A few years ago, it was hard to talk about enterprise technology without quickly running into the phrase “digital transformation.” Today, there’s a new phrase making the rounds: data-driven. Organizations have been more and more focused on data since “Big Data” was a trendy buzzword in the middle of the last decade, and that focus is reaching a fever pitch.
Why is data so important to business today? Simply put, poor data management or insufficient data analysis is impacting the bottom line. Organizations have been collecting data, but there has typically not been a comprehensive operational approach or a focus on the necessary skills.
This has led to abundance without intelligence. Most companies have data silos in every department, limiting the ability to build a holistic view of corporate data. Data is streaming in from new sources, such as social media and smart devices, but there is no structure for translating this data into business decisions. Although there is a profusion of historical records, there is a clear shortage of expertise in using these records to build future plans.
As they try to build the right expertise, companies are discovering that the problem goes deeper than they might originally have guessed. The ultimate goal for most companies is data analytics, finding new insights from their data to help understand the past and predict the future. Unfortunately, most firms do not have solid processes around data management, and there are also disconnects between technical efforts and business objectives.
A good way to understand the scope of the problem is to take a comprehensive view of how data flows through an organization. Breaking overall data activity into three foundational stages allows businesses to ask pertinent questions:
- Where does our data come from?
- How quickly do we want to process different data streams?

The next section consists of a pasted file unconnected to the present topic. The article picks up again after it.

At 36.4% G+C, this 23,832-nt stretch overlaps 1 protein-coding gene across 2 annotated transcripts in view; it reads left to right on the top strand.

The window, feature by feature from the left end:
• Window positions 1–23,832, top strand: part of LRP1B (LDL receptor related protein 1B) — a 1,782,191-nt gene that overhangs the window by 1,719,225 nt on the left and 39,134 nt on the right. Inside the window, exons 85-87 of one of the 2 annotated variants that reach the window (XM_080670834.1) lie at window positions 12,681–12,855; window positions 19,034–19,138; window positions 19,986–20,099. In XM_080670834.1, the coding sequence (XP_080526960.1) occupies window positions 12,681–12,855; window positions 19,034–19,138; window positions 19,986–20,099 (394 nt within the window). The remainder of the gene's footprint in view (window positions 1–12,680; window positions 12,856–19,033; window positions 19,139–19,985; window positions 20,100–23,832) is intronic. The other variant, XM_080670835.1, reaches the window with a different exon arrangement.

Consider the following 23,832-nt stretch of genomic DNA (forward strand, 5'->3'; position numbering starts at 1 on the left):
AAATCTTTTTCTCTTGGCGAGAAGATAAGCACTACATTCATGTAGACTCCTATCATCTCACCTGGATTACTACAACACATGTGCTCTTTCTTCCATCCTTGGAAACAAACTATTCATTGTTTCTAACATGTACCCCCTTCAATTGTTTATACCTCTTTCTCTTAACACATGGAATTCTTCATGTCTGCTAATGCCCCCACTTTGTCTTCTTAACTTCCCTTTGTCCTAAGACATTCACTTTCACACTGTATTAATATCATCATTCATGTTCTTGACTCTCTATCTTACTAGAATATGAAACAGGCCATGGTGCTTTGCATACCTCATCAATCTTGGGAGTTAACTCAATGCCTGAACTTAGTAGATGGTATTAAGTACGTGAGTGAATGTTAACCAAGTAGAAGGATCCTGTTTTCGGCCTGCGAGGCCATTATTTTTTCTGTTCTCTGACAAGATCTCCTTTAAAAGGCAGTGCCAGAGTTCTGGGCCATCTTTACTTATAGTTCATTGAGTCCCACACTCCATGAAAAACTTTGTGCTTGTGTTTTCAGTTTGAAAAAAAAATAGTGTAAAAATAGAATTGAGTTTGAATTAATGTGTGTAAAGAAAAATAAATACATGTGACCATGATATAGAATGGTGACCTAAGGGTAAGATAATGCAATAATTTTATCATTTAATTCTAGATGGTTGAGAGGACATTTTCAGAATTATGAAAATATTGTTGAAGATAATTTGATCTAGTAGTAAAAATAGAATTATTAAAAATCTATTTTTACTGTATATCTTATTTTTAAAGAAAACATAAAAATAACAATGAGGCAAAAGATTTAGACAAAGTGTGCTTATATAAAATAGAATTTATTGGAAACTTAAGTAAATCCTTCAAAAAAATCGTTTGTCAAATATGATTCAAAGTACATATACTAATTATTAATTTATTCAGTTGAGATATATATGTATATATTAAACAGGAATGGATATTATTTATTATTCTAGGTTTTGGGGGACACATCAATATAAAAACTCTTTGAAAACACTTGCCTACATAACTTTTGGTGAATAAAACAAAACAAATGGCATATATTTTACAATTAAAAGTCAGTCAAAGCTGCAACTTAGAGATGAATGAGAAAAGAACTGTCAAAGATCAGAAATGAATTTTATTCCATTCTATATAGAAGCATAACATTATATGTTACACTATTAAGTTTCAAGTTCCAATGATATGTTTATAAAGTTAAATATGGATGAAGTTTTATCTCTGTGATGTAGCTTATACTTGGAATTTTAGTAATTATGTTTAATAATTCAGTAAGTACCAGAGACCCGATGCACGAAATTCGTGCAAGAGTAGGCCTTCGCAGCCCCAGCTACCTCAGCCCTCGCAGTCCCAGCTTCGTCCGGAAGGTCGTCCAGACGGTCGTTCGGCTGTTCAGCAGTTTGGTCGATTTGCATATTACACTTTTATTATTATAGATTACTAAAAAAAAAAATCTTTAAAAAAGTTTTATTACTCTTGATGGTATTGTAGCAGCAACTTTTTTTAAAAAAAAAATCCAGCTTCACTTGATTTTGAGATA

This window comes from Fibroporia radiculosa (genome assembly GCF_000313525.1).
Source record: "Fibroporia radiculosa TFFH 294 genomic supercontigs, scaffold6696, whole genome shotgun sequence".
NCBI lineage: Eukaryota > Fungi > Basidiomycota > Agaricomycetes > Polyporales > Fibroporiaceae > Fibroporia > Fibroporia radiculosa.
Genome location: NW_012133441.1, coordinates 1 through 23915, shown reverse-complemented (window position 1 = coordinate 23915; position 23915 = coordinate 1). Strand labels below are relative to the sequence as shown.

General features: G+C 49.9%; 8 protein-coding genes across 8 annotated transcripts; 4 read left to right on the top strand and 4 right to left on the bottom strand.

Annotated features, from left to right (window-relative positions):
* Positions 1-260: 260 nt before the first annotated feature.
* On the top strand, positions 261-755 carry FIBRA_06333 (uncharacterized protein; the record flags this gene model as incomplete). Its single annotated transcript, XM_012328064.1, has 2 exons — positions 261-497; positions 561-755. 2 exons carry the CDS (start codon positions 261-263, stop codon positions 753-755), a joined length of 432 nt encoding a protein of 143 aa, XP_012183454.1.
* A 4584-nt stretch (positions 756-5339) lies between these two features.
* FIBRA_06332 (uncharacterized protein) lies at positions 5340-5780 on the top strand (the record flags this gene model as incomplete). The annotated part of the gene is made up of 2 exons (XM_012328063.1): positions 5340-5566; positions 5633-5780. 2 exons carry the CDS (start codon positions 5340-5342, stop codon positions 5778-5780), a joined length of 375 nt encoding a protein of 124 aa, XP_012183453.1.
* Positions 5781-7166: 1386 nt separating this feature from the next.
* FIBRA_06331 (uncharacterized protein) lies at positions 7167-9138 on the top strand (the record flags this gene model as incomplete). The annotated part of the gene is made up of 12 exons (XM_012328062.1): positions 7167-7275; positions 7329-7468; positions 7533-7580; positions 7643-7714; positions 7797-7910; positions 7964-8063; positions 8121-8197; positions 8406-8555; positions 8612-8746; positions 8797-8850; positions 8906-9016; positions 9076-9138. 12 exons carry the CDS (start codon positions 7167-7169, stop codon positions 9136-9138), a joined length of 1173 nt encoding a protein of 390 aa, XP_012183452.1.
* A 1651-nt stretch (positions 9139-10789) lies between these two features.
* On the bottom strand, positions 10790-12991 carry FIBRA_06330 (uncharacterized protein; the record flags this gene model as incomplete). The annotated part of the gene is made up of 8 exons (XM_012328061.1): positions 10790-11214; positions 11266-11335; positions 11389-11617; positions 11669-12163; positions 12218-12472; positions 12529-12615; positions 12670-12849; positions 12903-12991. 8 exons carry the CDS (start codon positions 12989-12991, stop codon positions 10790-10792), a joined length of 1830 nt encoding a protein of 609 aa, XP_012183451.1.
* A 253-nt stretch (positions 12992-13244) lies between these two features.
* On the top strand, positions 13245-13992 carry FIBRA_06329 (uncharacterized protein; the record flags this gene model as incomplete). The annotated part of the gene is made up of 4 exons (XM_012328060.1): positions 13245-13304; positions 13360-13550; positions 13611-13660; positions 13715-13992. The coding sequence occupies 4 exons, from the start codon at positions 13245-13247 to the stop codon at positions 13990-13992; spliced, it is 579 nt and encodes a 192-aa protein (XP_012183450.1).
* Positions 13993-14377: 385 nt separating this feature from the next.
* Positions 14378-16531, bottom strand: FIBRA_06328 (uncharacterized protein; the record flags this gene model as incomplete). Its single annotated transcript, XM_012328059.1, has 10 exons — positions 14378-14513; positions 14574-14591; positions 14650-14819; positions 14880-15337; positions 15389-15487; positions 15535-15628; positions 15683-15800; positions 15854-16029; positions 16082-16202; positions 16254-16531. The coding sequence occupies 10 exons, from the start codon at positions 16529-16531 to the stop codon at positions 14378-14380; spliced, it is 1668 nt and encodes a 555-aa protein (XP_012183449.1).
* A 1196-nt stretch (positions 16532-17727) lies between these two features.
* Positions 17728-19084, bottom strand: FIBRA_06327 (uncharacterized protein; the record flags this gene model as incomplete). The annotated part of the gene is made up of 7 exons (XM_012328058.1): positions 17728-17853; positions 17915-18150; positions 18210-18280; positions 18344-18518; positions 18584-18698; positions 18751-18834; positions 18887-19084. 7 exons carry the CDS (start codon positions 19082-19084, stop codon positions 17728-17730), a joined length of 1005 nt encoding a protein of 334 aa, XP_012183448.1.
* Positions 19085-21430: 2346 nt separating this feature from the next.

- What insights need to be provided as the data is analyzed?
Digging into these questions helps companies understand the technical challenges involved in modern data management and analysis.
The comprehensive view will inevitably lead to skill gaps that need to be filled. For a large organization, multiple skill gaps may be filled by multiple specialists. There could be database administrators responsible for implementing data architecture and performing initial processing. There could be data analysts that mine the data, find patterns, and report the analysis to decision makers. And there could be data scientists who are responsible for building complex models based on the underlying patterns and the strategic direction of the business.
For smaller companies, though, building an army of specialists is probably not practical. The more likely approach is to focus on the role that meets the ultimate objective—the data analyst. This analyst might have to work on the infrastructure pieces as well, but then they would have the skills to transform the data into actionable outcomes.
CompTIA’s Data+ certification validates these skills that are quickly becoming critical in the digital economy. While the main focus is on the second stage—manipulating data and providing analysis—there is also an infrastructure component. This verifies that a candidate understands common data structures and formats, and that knowledge can be used to build a basic architecture, especially in a cloud environment where many tools are provided as a service.
In addition, the CompTIA Data+ certification is useful for candidates coming from either a technical background or a business background. Depending on the organization, a data analyst may have more affinity to either the IT function or a business unit, so being conversant on both sides is a must. The Data+ certification proves that job candidates have this balance while also ensuring that they can implement data governance for a robust process.
In the data field, time is of the essence. Companies have massive amounts of data—now the question is what to do with it? The ability to rapidly and effectively analyze data can improve time to market, enhance customer satisfaction and drive growth for the future. Taking a comprehensive view of corporate data and building data specialists will accelerate this process. As organizations place a priority on speeding up data analysis, they should also place a priority on speeding up skill discovery and development.
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